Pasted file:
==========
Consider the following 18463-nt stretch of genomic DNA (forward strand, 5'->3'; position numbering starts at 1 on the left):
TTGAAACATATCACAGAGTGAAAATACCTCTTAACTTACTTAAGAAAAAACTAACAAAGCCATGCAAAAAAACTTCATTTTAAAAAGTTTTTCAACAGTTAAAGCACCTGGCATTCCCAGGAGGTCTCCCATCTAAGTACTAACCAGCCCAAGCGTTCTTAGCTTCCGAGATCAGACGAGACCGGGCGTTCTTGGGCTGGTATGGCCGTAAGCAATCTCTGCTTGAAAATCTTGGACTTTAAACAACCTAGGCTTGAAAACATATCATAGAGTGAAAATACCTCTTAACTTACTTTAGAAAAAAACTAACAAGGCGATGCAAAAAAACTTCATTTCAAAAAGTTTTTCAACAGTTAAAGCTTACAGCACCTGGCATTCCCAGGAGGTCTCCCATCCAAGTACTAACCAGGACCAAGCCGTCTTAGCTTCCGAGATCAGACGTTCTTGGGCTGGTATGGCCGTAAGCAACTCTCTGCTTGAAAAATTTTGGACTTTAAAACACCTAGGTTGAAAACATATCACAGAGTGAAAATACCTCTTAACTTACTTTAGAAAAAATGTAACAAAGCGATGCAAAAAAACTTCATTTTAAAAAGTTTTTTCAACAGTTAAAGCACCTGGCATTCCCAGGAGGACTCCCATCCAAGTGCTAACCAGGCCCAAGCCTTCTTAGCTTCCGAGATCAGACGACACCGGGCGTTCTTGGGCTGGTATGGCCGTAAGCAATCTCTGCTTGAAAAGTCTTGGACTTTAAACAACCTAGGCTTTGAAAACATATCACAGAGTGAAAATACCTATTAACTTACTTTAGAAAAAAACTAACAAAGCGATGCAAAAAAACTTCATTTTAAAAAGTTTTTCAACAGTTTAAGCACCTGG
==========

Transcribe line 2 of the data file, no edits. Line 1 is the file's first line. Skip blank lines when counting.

TTGAAACATATCACAGAGTGAAAATACCTCTTAACTTACTTAAGAAAAAACTAACAAAGCCATGCAAAAAAACTTCATTTTAAAAAGTTTTTCAACAGTTAAAGCACCTGGCATTCCCAGGAGGTCTCCCATCTAAGTACTAACCAGCCCAAGCGTTCTTAGCTTCCGAGATCAGACGAGACCGGGCGTTCTTGGGCTGGTATGGCCGTAAGCAATCTCTGCTTGAAAATCTTGGACTTTAAACAACCTAGGCTTGAAAACATATCATAGAGTGAAAATACCTCTTAACTTACTTTAGAAAAAAACTAACAAGGCGATGCAAAAAAACTTCATTTCAAAAAGTTTTTCAACAGTTAAAGCTTACAGCACCTGGCATTCCCAGGAGGTCTCCCATCCAAGTACTAACCAGGACCAAGCCGTCTTAGCTTCCGAGATCAGACGTTCTTGGGCTGGTATGGCCGTAAGCAACTCTCTGCTTGAAAAATTTTGGACTTTAAAACACCTAGGTTGAAAACATATCACAGAGTGAAAATACCTCTTAACTTACTTTAGAAAAAATGTAACAAAGCGATGCAAAAAAACTTCATTTTAAAAAGTTTTTTCAACAGTTAAAGCACCTGGCATTCCCAGGAGGACTCCCATCCAAGTGCTAACCAGGCCCAAGCCTTCTTAGCTTCCGAGATCAGACGACACCGGGCGTTCTTGGGCTGGTATGGCCGTAAGCAATCTCTGCTTGAAAAGTCTTGGACTTTAAACAACCTAGGCTTTGAAAACATATCACAGAGTGAAAATACCTATTAACTTACTTTAGAAAAAAACTAACAAAGCGATGCAAAAAAACTTCATTTTAAAAAGTTTTTCAACAGTTTAAGCACCTGG